The Stone Sky

Book Notes

This is book 3, the final book, of The Broken Earth trilogy, of which all three have one the Hugo award. This one begins a few weeks after The Stone Sky ended, and continues the tale. It also concludes the tale.

If you want the plot, it is elsewhere on the Intarwebs.

I enjoyed the book, as much as I enjoyed the first two. None of these books had the sophomore slump. All were fantastic reads. Bonus: I've now read five of the last decade's Hugo Award winner books. Go me. Go authors!

The Fulcrum is not the first institution to have learned an eternal truth of humankind: No need for guards when you can convince people to collaborate in their own internment.
Location 116

You are not alone. You will never be, unless you so choose. I know what matters, here at the world’s end.
Location 138

When a slave rebels, it is nothing much to the people who read about it later. Just thin words on thinner paper worn finer by the friction of history. (“So you were slaves, so what?” they whisper. Like it’s nothing.)

But to the people who live through a slave rebellion, both those who take their dominance for granted until it comes for them in the dark, and those who would see the world burn before enduring one moment longer in “their place”
Location 141

The Obelisk Gate

Book Notes

This is book 2 of The Broken Earth trilogy, of which all three have one the Hugo award. This one begins a few weeks after The Fifth Season ended, and continues the tale.

In this continuation, we know who the characters are. The book is no less intense, magical, heart-breaking, confusing, or interesting for that knowledge.

We learn about Nassun, Essun's child who was referenced in the first book, but mostly as a ghost to chase, a goal for Essun. We begin to learn about when the seasons began. We learn that Schaffa can change, and about the Guardians.

If you read the first one, keep reading. Also strongly recommended, as, as soon as I finished this one, I started the next one.

Like keeping to like is the old way, but races and nations haven’t been important for a long time. Communities of purpose and diverse specialization are more efficient, as Old Sanze proved.
Location 270

Complaining about nothing doesn’t seem like coping to you, but okay.
Location 310

That’s when you no longer need an answer to the question. There is such a thing as too much loss. Too much has been taken from you both—taken and taken and taken, until there’s nothing left but hope, and you’ve given that up because it hurts too much. Until you would rather die, or kill, or avoid attachments altogether, than lose one more thing.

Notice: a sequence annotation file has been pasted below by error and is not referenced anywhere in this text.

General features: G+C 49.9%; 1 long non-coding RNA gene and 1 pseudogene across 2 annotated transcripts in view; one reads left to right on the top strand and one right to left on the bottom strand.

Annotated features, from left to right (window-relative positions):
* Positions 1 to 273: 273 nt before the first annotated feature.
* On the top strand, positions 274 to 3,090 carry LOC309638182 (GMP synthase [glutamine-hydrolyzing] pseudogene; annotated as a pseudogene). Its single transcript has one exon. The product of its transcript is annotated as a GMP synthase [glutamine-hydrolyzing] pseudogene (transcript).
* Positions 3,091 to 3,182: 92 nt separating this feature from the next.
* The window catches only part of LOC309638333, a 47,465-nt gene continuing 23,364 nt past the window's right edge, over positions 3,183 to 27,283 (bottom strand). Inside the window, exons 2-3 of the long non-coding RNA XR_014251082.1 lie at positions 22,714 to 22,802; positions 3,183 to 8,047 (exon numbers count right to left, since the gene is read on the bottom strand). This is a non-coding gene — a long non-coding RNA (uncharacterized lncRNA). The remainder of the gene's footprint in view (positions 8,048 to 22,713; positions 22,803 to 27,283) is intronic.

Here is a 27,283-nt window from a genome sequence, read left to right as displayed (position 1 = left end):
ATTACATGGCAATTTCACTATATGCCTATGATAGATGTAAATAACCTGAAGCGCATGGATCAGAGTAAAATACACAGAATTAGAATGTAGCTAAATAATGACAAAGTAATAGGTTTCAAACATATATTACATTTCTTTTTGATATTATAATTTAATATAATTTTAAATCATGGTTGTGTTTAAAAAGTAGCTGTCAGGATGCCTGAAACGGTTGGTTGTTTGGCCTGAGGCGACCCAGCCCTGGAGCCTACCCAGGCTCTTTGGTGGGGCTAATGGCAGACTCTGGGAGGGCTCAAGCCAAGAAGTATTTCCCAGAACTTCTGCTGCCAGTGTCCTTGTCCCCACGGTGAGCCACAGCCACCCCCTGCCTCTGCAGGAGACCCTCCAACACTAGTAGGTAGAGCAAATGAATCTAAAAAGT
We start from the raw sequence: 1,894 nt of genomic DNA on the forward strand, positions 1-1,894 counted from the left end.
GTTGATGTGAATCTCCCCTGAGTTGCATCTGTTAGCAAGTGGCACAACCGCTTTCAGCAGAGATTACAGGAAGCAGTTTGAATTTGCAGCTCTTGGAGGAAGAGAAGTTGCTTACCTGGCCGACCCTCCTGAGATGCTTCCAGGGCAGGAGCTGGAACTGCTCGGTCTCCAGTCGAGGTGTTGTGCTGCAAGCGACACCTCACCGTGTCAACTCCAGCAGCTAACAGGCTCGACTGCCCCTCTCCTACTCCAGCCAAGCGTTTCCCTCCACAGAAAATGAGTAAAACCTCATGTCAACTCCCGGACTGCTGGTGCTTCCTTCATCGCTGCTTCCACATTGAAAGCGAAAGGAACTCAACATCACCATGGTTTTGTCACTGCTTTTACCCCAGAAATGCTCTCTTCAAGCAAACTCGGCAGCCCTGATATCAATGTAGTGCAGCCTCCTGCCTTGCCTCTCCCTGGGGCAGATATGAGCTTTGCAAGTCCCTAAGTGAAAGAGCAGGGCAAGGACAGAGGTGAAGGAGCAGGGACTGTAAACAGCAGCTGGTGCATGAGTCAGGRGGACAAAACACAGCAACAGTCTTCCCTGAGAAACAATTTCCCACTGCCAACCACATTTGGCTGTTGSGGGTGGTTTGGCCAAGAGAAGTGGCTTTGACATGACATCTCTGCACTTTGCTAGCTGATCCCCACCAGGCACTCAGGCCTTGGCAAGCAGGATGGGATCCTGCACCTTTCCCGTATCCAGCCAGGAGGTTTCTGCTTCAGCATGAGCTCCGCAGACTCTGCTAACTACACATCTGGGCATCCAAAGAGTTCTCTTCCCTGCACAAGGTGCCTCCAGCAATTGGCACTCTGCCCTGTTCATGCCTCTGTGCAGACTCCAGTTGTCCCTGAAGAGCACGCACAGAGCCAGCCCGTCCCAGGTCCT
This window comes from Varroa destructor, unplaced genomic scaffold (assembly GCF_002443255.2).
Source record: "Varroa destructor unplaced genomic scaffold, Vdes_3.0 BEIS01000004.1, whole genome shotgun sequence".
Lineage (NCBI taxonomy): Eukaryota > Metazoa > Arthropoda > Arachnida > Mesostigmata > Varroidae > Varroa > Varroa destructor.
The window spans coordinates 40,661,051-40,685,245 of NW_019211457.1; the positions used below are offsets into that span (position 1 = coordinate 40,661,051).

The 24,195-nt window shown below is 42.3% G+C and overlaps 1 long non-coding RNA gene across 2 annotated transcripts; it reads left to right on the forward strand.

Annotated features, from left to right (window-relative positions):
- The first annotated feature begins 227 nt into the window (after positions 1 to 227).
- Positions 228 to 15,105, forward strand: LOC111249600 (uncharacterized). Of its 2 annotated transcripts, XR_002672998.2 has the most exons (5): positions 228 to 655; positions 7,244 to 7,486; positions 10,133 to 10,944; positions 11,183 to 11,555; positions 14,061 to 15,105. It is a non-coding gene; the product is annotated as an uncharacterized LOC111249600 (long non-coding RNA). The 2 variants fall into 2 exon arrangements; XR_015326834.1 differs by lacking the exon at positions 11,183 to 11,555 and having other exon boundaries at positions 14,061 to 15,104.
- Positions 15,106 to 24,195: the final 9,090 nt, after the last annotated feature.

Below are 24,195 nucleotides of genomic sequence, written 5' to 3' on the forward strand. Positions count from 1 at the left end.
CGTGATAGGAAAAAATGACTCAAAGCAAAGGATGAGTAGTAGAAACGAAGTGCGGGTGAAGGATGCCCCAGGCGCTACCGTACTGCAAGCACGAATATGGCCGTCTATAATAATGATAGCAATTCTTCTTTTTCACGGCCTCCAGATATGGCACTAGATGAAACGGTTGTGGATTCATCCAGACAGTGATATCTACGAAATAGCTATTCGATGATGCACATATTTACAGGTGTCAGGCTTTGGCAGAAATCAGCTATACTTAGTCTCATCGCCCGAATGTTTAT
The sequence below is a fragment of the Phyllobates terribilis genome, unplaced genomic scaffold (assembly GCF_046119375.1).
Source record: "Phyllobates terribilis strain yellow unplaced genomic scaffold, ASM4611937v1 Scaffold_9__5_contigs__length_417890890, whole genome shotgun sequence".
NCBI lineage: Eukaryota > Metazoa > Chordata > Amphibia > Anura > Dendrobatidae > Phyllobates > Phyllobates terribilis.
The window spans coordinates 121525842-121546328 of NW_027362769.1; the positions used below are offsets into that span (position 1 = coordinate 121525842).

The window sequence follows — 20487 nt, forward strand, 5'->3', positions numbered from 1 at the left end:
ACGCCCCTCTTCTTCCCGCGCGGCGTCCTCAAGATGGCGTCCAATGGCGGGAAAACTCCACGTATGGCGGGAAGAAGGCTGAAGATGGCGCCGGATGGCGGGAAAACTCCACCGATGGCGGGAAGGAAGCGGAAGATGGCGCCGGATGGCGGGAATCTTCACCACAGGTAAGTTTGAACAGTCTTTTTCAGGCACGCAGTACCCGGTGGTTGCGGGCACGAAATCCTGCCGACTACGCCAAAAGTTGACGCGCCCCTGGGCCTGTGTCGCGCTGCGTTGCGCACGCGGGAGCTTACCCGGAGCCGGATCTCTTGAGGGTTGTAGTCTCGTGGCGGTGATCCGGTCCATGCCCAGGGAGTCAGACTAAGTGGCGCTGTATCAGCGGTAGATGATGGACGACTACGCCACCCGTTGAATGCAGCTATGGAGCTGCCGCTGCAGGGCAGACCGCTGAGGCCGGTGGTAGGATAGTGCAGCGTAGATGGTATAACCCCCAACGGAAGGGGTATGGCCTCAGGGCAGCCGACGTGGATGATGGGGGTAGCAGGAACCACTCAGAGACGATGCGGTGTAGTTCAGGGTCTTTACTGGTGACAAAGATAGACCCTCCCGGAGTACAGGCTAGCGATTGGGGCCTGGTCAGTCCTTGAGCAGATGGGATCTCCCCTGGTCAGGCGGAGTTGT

Location 1271

Fifth Season

Book Notes

I have had this book on my shelf for over a year, and this week was the time to start reading it. I'm pretty sure it came into my awareness because the third book in the trilogy was being released and both the first and second book won the Hugo awards. So, bought, not read, until now.

The book opens with three three stories being told. The Fifth Season is a recurring but not periodic time of "catastrophic climate change." The people prepare for these upheavals, and for the most part survive them. The plot begins with a man triggering the Fifth Season to end the world.

Sometimes one thinks, "People," shakes her head, wonders if such an event might not actually be our unexpected end, if not in the same format.

Unsurprisingly, since the book won a Hugo, I liked it. The world building is great, the story telling engaging. At one point during the book, two of the storylines merged, so, unsurprising if you know me, I "skipped to the end" and determined that all three storylines merge, and was able to return to the place I left off and keep reading. There were a couple moments where I actually yelled, "No!" to a part of the story, so clearly the Reader is Invested™.

Strongly recommend this book. It's a beautiful if heart-breaking-in-moments book. I'll be reading the next one when it drops from my library hold into my checkout queue.

There is an art to smiling in a way that others will believe. It is always important to include the eyes; otherwise, people will know you hate them.
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